Saturday, October 15, 2016

Horror-ible, Part XIX and Guide to Werewolves, Part "I should reopen this": Scratch #2



Halloween POST-A-DAY, October 15, 2016


Sam Keith takes another book to the Maxx

Sam Keith is an Artist.

That's the kind with the capital "A" at the beginning of its name. What I mean by that, simply put, is that his work isn't like anyone else's. If you are like me, you primarily remember Keith as the artist who filled in the  pictures that re-introduced us to Sandman in those first few issues of Neil Gaiman's and gave us shivers from a C-list DC villain we hadn't heard from or cared about in a decade or more. Keith is also the guy who came up with the look and story around The Maxx, a short lived but much beloved MTV animated short. Never mind that it was a comic first that ran for 35 issues.

Keith has a list of credits as long as my arm, but there are a lot of artists who could make that claim. He's a writer too and a good one. Someone who comes up with involving characters and plot, stories that make you beg for more. We'll see that in just a bit.

But in my mind he will always be an Artist.

Keith has a style to his stuff that blends childlike innocence with stark explosive figures full of violent potential. I felt a bit like I was when reading Bill Sienkiewicz's New Mutants upon encountering Keith's art. There is more vibrant feeling going on in a handful of his panels than most artists put in an entire series run. I have no clue how he does it, I'm just glad he does.

It does what Art is supposed to do to you: make you feel something.

Even when that something is a silly tale set in the DC universe about a man infected with lycanthropy who turns into a goofy looking wererat-thing to protect a bunch of mutant children from other, more feral mutant children and a town of bigoted small-minded jerks. With Batman.

Well, okay THIS issue doesn't have Batman, but the first issue does, reviewed by my good friend Chris over at Chris is on Infinite Earths. I don't know how he factors into the rest of the story as The Crapbox didn’t provide more than just this one slim book.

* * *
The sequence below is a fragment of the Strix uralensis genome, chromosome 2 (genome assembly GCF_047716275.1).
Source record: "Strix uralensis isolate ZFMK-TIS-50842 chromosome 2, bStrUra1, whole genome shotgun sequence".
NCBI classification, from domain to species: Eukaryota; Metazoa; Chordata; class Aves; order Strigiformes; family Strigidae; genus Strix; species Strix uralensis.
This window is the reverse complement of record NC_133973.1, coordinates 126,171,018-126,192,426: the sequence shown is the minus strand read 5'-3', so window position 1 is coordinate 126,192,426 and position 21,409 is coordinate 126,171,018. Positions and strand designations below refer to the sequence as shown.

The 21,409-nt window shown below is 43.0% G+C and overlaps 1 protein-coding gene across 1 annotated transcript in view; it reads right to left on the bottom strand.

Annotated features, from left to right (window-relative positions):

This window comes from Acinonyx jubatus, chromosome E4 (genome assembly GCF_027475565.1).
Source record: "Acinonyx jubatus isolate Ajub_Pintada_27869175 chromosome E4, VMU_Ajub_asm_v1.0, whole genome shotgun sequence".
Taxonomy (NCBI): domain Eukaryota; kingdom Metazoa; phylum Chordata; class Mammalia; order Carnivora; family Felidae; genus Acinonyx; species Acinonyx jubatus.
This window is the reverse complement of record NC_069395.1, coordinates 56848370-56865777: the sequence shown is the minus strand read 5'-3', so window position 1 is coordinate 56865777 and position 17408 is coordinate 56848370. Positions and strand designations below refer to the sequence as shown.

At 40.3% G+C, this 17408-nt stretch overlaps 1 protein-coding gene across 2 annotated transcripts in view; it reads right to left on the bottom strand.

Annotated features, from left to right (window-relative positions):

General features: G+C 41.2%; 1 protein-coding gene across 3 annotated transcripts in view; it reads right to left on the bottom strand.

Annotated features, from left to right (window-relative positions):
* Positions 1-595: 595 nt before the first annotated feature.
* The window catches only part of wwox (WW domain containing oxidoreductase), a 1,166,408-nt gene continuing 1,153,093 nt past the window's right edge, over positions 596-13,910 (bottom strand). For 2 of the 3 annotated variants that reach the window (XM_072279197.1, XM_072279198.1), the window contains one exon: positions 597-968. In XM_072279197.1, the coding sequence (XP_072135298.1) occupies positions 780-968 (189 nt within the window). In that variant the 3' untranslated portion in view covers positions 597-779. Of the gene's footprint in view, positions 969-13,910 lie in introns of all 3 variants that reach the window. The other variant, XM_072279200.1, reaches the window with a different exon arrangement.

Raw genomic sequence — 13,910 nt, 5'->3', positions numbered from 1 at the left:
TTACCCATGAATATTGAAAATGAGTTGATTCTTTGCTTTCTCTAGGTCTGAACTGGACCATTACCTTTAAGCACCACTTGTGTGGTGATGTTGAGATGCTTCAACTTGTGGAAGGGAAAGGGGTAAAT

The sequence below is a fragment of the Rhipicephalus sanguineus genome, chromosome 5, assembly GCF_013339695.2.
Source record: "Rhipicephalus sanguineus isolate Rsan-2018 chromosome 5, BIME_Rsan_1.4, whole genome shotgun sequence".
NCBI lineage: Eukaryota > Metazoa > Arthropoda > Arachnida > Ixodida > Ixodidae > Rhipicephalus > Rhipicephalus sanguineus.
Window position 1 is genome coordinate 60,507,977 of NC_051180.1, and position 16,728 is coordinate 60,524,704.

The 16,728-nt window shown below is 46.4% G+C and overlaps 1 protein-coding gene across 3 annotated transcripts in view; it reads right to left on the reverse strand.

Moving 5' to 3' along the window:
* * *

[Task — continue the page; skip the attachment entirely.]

What I do know is that we start this issue with our hero, Scratch the werewolf guy whose real name is Zach, being manhandled by this…THING that is totally a Sam Keith creation. 


Look at that neck with all those eyes and the weird tapering body. I'm pretty sure that comic buyers unfamiliar with Keith picked this up and put it back down after one flip through. Which is sad, because while Keith's character design is a bit "out there," he gets human emotion. Also he knows how to work a panel to maximum effect.

The woman at the bottom is Sage, a kind-hearted soul who is more than she appears. She has formed an emotional bond with Zach and this book on first read through gives me the sense that they are star-crossed lovers.

Anyway the creature has snatched up some of her charges, cute little deformed children that it appears no one wants, and she's trying to get them back. And since morning just broke, Zach appears to be of very little help. He's kinda new at this werewolf stuff.

The creature somewhat understands and complies with Sage's wishes by dropping Zach. Luckily there's a rip in the bag and she gets one child out…